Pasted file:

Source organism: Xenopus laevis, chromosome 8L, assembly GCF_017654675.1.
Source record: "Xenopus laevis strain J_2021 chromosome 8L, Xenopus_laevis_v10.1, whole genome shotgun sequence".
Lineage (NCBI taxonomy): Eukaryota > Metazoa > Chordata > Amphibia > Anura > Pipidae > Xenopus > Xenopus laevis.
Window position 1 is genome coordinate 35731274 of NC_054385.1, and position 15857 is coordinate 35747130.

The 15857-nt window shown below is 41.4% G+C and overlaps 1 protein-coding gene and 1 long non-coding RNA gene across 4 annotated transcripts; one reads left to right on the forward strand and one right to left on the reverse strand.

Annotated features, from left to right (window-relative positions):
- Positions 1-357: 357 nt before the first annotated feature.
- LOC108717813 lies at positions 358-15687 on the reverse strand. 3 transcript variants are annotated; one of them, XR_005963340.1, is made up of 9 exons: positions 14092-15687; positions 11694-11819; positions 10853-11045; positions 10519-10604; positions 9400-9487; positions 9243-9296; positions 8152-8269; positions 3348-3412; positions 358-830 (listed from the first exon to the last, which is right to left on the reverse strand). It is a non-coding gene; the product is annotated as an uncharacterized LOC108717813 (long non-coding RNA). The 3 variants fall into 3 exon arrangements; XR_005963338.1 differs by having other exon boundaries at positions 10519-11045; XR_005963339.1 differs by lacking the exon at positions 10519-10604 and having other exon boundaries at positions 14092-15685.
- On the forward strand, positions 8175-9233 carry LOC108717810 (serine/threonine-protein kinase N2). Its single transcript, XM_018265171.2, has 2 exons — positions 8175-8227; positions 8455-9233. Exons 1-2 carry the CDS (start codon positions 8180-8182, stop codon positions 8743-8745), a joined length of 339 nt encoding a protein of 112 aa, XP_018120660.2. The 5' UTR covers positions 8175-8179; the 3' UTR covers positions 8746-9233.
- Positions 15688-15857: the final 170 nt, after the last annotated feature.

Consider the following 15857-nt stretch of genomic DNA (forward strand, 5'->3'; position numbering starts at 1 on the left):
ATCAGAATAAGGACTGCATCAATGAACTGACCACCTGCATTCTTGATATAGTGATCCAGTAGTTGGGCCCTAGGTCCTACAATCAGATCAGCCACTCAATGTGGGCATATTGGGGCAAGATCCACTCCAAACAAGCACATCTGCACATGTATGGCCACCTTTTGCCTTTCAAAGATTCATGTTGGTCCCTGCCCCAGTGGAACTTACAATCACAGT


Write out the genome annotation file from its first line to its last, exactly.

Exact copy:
Source organism: Xenopus laevis, chromosome 8L, assembly GCF_017654675.1.
Source record: "Xenopus laevis strain J_2021 chromosome 8L, Xenopus_laevis_v10.1, whole genome shotgun sequence".
Lineage (NCBI taxonomy): Eukaryota > Metazoa > Chordata > Amphibia > Anura > Pipidae > Xenopus > Xenopus laevis.
Window position 1 is genome coordinate 35731274 of NC_054385.1, and position 15857 is coordinate 35747130.

The 15857-nt window shown below is 41.4% G+C and overlaps 1 protein-coding gene and 1 long non-coding RNA gene across 4 annotated transcripts; one reads left to right on the forward strand and one right to left on the reverse strand.

Annotated features, from left to right (window-relative positions):
- Positions 1-357: 357 nt before the first annotated feature.
- LOC108717813 lies at positions 358-15687 on the reverse strand. 3 transcript variants are annotated; one of them, XR_005963340.1, is made up of 9 exons: positions 14092-15687; positions 11694-11819; positions 10853-11045; positions 10519-10604; positions 9400-9487; positions 9243-9296; positions 8152-8269; positions 3348-3412; positions 358-830 (listed from the first exon to the last, which is right to left on the reverse strand). It is a non-coding gene; the product is annotated as an uncharacterized LOC108717813 (long non-coding RNA). The 3 variants fall into 3 exon arrangements; XR_005963338.1 differs by having other exon boundaries at positions 10519-11045; XR_005963339.1 differs by lacking the exon at positions 10519-10604 and having other exon boundaries at positions 14092-15685.
- On the forward strand, positions 8175-9233 carry LOC108717810 (serine/threonine-protein kinase N2). Its single transcript, XM_018265171.2, has 2 exons — positions 8175-8227; positions 8455-9233. Exons 1-2 carry the CDS (start codon positions 8180-8182, stop codon positions 8743-8745), a joined length of 339 nt encoding a protein of 112 aa, XP_018120660.2. The 5' UTR covers positions 8175-8179; the 3' UTR covers positions 8746-9233.
- Positions 15688-15857: the final 170 nt, after the last annotated feature.

Consider the following 15857-nt stretch of genomic DNA (forward strand, 5'->3'; position numbering starts at 1 on the left):
ATCAGAATAAGGACTGCATCAATGAACTGACCACCTGCATTCTTGATATAGTGATCCAGTAGTTGGGCCCTAGGTCCTACAATCAGATCAGCCACTCAATGTGGGCATATTGGGGCAAGATCCACTCCAAACAAGCACATCTGCACATGTATGGCCACCTTTTGCCTTTCAAAGATTCATGTTGGTCCCTGCCCCAGTGGAACTTACAATCACAGT